|Maine House||District 145|
|Maine Senate||District 2|
|Area sq. mi.||(total) 36.1|
|Area sq. mi.||(land) 35.3|
Total=land+water; Land=land only
[OAK-field] is a town in Aroostook County.
It was formally organized as a plantation from the township T5 R3 WELS on February 21, 1878 and its organization was reconfirmed in 1895.
Originally settled in 1831 and organized for the assessment of taxes in 1866, the town itself was incorporated on February 24, 1897.
Its mountainous terrain, known as the Oakfield Hills, earned it the name “Switzerland of the Aroostook” by one observer.
He may not have had 48 wind turbines 450 feet high in mind. That is a project, with some turbines arriving in 2015, that will span 150 acres and ultimately produce 148 megawatts of power.
Sam Drew Mountain is the highest point at 1,516 feet.
The main village, is located on the Mattawamkeag River, just south of Smyrna Mills.
It is near the junction of U.S. Route 2, Interstate 95, and the Bangor and Aroostook Railroad, also know as the BAR, or in northern Maine, the B&A.
Oakfield Station, built in 1910, is home to the Oakfield Historical Society. The station was moved to its present location in 1942.
Cyr, Joseph. “Oakfield First Wind project takes shape, wind turbines soon to arrive.” Houlton Pioneer Times. September 3, 2014. pp. 1-1.
Goodall, Sadie H. Diary, 1939 Jan. 1-April 27. [Diary of a housewife in Oakfield, Maine. Topics included are the weather, baking, washing, cleaning, ironing, visits, children’s activities, sewing, deaths and funerals, books read.] University of Maine, Fogler Library, Special Collections.
Index of stones in an old deserted cemetary [sic] located in Oakfield, Maine. Names copied by Isa P. Johnson, Cora M. Putnam Houlton, Me. Daughters of the American Revolution, Lydia Putnam Chapter. 1956.
*Maine. Historic Preservation Commission. Augusta, Me. More text and photos at National Register of Historic Places: http://pdfhost.focus.nps.gov/docs/nrhp/text/87000928.PDF and http://pdfhost.focus.nps.gov/docs/nrhp/photos/87000928.PDF
Oakfield Community High School (Me.). Class of 1957: The Story of Oakfield. Commercial Department. High School. 1957.
Souvenir of Oakfield, Me. Brunswick, Me. Maine Map & Register Co. 1911.
Timoney family. Family Papers, 1860-1927. [University of Maine, Fogler Library, Special Collections.] (Cataloger Note: The Timoney family lived in Oakfield and Smyrna, Maine, both towns in Aroostook County. James Timoney (1821-1885) and his wife Jane lived in Oakfield. He is described as an explorer and surveyor of lumber in the 1880 Federal Census. Robert E. Timoney, son of James and Jane, was born around 1851 and was a teacher. . . . Thomas C. Timoney was a farmer in Oakfield. . . . Photocopies of letters and personal papers of various members of a family living in Oakfield and Smyrna, Maine in the late 19th and early 20th centuries.)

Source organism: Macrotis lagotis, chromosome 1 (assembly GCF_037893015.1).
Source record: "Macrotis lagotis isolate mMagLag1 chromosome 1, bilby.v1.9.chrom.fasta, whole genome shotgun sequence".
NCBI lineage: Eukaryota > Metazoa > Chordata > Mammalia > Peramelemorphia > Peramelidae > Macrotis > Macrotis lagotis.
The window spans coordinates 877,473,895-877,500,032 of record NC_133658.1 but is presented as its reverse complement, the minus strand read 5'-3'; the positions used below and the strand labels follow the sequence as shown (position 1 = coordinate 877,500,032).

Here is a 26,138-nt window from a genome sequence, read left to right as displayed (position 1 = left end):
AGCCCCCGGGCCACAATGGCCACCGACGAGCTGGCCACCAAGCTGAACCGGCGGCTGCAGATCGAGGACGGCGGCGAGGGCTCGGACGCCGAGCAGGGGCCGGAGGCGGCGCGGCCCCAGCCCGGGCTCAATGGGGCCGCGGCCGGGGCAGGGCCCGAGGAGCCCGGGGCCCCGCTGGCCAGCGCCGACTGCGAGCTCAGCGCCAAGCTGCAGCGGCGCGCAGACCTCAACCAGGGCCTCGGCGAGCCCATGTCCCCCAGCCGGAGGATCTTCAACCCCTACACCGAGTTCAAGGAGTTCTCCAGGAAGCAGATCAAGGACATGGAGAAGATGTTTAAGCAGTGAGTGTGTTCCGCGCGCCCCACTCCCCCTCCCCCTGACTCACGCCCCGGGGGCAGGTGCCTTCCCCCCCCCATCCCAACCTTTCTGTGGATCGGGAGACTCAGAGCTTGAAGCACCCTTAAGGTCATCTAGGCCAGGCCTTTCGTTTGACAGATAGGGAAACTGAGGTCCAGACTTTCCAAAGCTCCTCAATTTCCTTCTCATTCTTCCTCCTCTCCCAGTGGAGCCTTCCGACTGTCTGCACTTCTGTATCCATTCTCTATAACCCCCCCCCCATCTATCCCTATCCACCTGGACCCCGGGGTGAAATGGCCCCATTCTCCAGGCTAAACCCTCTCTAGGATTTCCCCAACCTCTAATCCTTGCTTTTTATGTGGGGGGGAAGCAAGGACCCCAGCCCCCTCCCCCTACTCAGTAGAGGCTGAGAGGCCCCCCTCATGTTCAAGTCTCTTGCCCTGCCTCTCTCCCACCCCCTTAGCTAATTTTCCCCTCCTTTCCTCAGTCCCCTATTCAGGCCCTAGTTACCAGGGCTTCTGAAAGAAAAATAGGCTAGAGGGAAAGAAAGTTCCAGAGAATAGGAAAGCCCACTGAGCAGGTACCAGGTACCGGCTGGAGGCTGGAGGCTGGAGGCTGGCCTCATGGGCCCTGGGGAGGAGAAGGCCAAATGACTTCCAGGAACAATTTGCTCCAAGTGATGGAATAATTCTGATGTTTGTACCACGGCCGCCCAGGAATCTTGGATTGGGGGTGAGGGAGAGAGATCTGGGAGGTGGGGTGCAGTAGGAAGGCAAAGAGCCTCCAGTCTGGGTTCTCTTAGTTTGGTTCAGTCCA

National Register of Historic Places – Listings
Oakfield Station, Station Street
This former railroad passenger station is the most significant building associated with the community’s once important position on the Bangor and Aroostook Railroad. Opened in 1912, the station served in its original capacity until 1961, when passenger service was eliminated. Similar station were in Fort Kent and Frenchville. In addition to its association with Oakfield’s development as a railroad center, the relatively intact station has the architectural features of similar structures along the B&A Railroad.
This small rural community became an important railroad center at the junction of two important rail lines. In 1893, the B&A Railroad completed a main line from Brownville via Oakfield to Houlton, and a few years later a line was built between Oakfield and Ashland.
Construction of the station coincided with the development of the B&A Railroad’s large freight classification yard in Oakfield. The depot had a busy schedule, which by 1930 included 16 daily passenger trains. Following the end of passenger rail service, the station was used by maintenance personnel. In 1986, it was given to the Oakfield Historical Society, which converted the building to a museum.* [See photos above.]